Relative Pronouns

Most commonly used relative pronouns are whowhichthatwhose, when and where.

We normally use who for people and some pet animals and which for things.

We can use that instead of who or which.

The woman who (that) gave me the letter.

She gave me the letter which (that) was red.

This is the computer which (that) costs a lot of money.

Is this the person who (that) stole your purse?

We use whose as the possessive form of who:

This is the man whose house we bought.

Jane married a man whose family adore her.

We use when to introduce time:

There is a time when everyone needs to rest.

5 o’clock is the time when we usually have tea.

We use where for place:

I know a place where they serve excellent fish and chips.

This is the town where I used to live.

Quiz: Relative Pronouns

Advertisements

6 Phrasal Verbs with “Ask”

ASK FOR – to request to see or speak to someone.
Bob asked for you while you were at work.


ASK AFTER SOMEBODY – ask about someone’s health.
Milly asked after your dad.


ASK AROUND – to ask different people in order to get information.
They asked around and eventually someone showed them the way.


ASK SOMEBODY IN – to invite somebody inside.
Sheila asked David in for a coffee.


ASK SOMEBODY OUT – invite somebody on a date.
I’d like to ask Jane out. What do you think?


ASK ABOUT – ask how somebody is doing.
Biology teacher asked about you the other day.

How to Use “So” and “Such” Correctly

So and such are used to strengthen the meaning of adjectives.

So is used before an adjective without a noun.

For example:

The film was so boring.

My neighbors are so loud.

Such is used before an adjective that comes with a noun.

For example:

It is such a lovely day today.

This water pipe is such a nuisance.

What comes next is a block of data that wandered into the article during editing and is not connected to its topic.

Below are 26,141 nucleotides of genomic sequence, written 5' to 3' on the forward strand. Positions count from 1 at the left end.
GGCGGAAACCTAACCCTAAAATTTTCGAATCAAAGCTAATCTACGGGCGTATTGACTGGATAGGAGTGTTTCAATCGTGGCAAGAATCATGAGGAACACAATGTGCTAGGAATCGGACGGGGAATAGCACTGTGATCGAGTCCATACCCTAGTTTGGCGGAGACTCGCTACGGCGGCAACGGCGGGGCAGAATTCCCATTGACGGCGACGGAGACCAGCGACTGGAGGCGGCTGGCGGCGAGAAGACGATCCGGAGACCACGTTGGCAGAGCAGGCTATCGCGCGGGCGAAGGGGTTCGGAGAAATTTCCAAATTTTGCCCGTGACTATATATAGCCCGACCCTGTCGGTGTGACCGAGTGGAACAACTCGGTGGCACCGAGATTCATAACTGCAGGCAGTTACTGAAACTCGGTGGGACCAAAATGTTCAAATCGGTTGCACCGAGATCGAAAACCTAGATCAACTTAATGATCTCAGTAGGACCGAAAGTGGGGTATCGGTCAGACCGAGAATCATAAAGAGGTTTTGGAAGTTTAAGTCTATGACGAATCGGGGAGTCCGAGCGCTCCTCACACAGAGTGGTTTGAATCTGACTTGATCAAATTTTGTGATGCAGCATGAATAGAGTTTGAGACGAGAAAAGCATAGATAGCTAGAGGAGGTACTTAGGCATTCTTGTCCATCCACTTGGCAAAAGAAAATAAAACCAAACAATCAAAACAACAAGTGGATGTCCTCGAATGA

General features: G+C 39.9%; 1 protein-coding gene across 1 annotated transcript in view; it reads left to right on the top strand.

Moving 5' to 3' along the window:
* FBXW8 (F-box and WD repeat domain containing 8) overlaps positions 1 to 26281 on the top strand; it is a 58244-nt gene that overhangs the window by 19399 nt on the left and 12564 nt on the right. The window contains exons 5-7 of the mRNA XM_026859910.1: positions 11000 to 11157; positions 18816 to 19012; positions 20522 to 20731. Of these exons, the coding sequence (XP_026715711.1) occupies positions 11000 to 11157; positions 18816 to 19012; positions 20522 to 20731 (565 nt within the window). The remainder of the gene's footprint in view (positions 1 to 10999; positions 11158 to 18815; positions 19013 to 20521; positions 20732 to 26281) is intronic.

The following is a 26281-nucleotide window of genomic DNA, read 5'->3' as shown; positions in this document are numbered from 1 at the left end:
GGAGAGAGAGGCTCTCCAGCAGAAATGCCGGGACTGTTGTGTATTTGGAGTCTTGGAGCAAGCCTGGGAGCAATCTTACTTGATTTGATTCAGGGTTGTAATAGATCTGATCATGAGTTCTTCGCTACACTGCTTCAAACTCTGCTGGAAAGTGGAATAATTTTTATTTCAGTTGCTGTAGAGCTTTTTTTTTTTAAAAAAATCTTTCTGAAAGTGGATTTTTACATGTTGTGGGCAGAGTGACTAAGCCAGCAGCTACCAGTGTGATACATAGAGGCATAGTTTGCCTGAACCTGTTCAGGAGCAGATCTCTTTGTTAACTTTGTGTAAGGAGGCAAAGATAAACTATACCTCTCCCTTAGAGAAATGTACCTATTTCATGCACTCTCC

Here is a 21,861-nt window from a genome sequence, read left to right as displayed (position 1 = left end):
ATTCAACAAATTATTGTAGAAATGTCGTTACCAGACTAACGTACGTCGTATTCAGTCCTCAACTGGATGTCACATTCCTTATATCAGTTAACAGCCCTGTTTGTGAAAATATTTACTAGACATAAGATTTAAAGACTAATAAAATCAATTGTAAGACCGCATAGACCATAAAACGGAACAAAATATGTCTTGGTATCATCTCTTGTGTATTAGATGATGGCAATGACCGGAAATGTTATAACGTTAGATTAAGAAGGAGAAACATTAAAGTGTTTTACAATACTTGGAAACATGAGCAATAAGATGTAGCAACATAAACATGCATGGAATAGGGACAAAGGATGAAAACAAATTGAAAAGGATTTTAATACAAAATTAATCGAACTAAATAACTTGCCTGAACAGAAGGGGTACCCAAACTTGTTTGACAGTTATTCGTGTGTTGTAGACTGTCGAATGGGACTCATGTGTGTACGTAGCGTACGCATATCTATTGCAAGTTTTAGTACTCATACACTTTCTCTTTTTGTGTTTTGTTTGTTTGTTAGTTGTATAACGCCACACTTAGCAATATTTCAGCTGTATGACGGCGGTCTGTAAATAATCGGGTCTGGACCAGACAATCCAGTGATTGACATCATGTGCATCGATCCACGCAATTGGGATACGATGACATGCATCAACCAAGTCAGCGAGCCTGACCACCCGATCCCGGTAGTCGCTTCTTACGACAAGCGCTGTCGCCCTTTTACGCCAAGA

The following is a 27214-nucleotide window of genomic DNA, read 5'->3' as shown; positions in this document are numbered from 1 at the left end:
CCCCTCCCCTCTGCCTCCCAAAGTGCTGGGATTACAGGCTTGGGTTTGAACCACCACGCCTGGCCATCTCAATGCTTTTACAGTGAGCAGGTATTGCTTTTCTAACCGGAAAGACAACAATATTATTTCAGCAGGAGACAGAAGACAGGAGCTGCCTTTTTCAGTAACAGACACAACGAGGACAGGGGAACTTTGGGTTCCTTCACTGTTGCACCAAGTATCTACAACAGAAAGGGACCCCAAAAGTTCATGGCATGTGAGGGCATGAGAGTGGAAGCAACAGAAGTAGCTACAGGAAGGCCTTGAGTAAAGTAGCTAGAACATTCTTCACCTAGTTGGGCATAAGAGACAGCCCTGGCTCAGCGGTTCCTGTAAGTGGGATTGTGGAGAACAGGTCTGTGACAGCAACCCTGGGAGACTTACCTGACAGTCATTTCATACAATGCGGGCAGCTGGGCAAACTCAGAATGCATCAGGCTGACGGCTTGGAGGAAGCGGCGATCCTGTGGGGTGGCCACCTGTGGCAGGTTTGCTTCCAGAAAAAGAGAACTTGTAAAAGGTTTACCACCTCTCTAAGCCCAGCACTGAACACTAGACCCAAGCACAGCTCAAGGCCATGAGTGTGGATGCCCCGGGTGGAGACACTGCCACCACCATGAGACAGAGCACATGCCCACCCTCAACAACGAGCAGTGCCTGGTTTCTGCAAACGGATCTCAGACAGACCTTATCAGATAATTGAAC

So and such are also used with THAT-clause.

For example:

The bride was so beautiful that I couldn’t believe it.

That dress was such a bargain that I had to buy it.

Collocations about BOOKS


Be absorbed in a book – be totally focused on reading.
Ex: Derek didn’t hear me because he was absorbed in a book.


Bedtime reading – reading in bed.
Ex: Would you recommend horror stories for bedtime reading?


Compulsive reading – so interesting that you can’t stop reading.
Ex: More and more people are indulging in compulsive reading.


Light reading – something you read easily.
Ex: Love novels are light reading.


Skim through a book – not read thoroughly.
Ex: I skimmed through a detective story you gave me and decided to take it on holiday, it seems interesting.

Order of Adverbs

An adverb is a word that gives more information about a verb, an adjective, another adverb, or even an entire sentence. It can be one word or an adverbial phrase:

Emma loved her son deeply.

Emma loved her son with all her heart.

They describe:

  • how an action is done (adverbs of manner):

She pushed him gently.

  • Where (adverbs of place):

We saw him at the cinema.

  • and when (adverbs of time):

She met him at 7 o’clock.

If there is more than one adverb, they usually go like this:

MANNER – PLACE – TIME

The New York Knicks played marvellously in Boston last night.

We were walking in the park in the afternoon.

Sometimes we place the adverb at the beginning of the sentence before the subject:

Yesterday, it was raining all day.

Sometimes, I like to have my tea in the evening.

Collocations with the Verb “Hope”

Here are some collocations with the verb “hope” to help you adopt natural English expressions as well as build up your vocabulary:

Real / sincere hope


It is my sincere hope their marriage will be a happy one.


High hopes


High hopes of his parents were not realized.


False hope


Don’t give him false hope.


Early hopes


His early hopes of becoming a doctor became true.


Be full of hopes (hopeful)


They were full of hope they’d get the tickets.


Hope for the best


I had the car fixed. Now we can hope for the best.


Cherish hope


Mary cherished the hope David would propose to her.


Keep alive the hope


They kept their hope of moving abroad alive.


Give up hope


He gave up his hopes of becoming a pilot.


Every hope


We have every hope of finishing the project this year.


Hope in hell


You haven’t got a hope in hell of getting that job.


Hopes and dreams


She told me all about her hopes and dreams.